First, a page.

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'Cats' at Brisbane Convention & Exhibition Centre

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A cast of thousands

Andrew Lloyd Webber and his writers certainly look widely for the themes of their musicals. The Bible gave them "Joseph and the Amazing Technicolor Dreamcoat"and "Jesus Christ Superstar". Eva Peron inspired "Evita". Thomas the Tank Engine channelled "Starlight Express".

"Old Possum's Book of Practical Cats" – a collection of whimsical verses sent by the austere poet T S Eliot to his godchildren – seems on first sight a somewhat unlikely source for a Lloyd Webber musical. Trevor Nunn found it hard to weld a disparate collection of lyrics into something resembling a theme, particularly as there is no dialogue, and minimal plot (conditions imposed by the Eliot estate), and Eliot's words, though whimsical, are, by and large, neither populist nor easy to follow.

Nunn recalls that Valerie Eliot helped by finding an unpublished poem about Grizabella, the Glamour Cat. But they were still missing a signature song – one that the audience might remember, and hum on their way out. Overnight, Webber wrote a tune, and Nunn spent a week-end writing and rewriting what became one of the most successful song lyrics in history – "Memory" – the only song in the show which owes only a little to Eliot, and is loosely based on an Eliot poem "Rhapsody on a Windy Night".

The rest is history. 8,000 performances in London. 7,000 on Broadway.

The show is about spectacle and movement. To give a sense of the scale of the spectacle here are some statistics. 1700 metres of lycra and 2000 metres of faux fur were used in the costumes. 3000 pots of make-up. 70 body microphones. 1500 performers auditioned, resulting in a cast of 800. The huge number of young singers and dancers were rehersed in small groups of 25 and then combined. What could have been a logistical nightmare functioned brilliantly.

The Convention Centre was configured for theatre in the round, with a huge u-shaped area between the audience and a large raised island with a revolving turntable for lead performers and orchestra. Down the steps of the auditorium came the singers and dancers, pouring into the centre. I have never seen such a huge cast.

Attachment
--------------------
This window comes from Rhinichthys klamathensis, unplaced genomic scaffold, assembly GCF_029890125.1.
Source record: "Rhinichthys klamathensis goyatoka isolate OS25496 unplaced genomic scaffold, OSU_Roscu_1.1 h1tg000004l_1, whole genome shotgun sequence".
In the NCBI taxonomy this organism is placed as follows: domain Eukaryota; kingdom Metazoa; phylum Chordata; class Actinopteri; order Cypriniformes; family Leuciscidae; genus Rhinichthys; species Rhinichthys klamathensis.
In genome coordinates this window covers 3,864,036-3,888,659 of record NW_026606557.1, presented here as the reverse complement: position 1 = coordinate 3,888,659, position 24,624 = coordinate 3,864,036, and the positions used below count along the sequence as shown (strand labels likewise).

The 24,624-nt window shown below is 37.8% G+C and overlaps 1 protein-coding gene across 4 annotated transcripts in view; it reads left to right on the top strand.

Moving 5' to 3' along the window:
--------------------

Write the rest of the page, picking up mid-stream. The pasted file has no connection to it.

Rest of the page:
Full marks to Tim O'Connor and Harvest Rain for sheer courage and hard work. Full marks to the young singers and dancers for giving it their all.

Such plot as there is centres on a dance – the Jellicle Ball, where one cat is chosen by the leader, Old Deuteronomy, to be re-born. We meet individual cats, who, in song and dance, express their very different personalities.

To me stand-outs were the mischievous cat burglars Mungojerrie and Rumpleteazer (Callan Warner and Hannah Crowther) who sang well and cartwheeled across the stage, Patrick Oxley who commanded the stage as Old Deuteronomy, Steven Tandy who brought to life the ancient theatre cat, Gus, and, of course Marina Prior as Grizabella, in tattered grey lace and in despair. Once again "Memory", though played at a faster tempo than we are used to, was the song which stole the show.

Choreography was superb, the band did well, and the lead singers, overall, were excellent.

Was it flaw-less? Well, no. Some of the radio microphones occasionally malfunctioned, leaving singers stranded for a moment or two. During the interval, we could hear electric drills under the turntable, fixing mysterious faults. At a key moment, a trumpet decided not to co-operate.

But, in the end, none of that mattered. What we will remember about this performance will be spectacle and movement, and the sight of hundreds of young performers having the time of their lives.
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Why? Movement and spectacle
When: 4th -6th July
Where: Brisbane Convention Centre
Cost: $70 - $120
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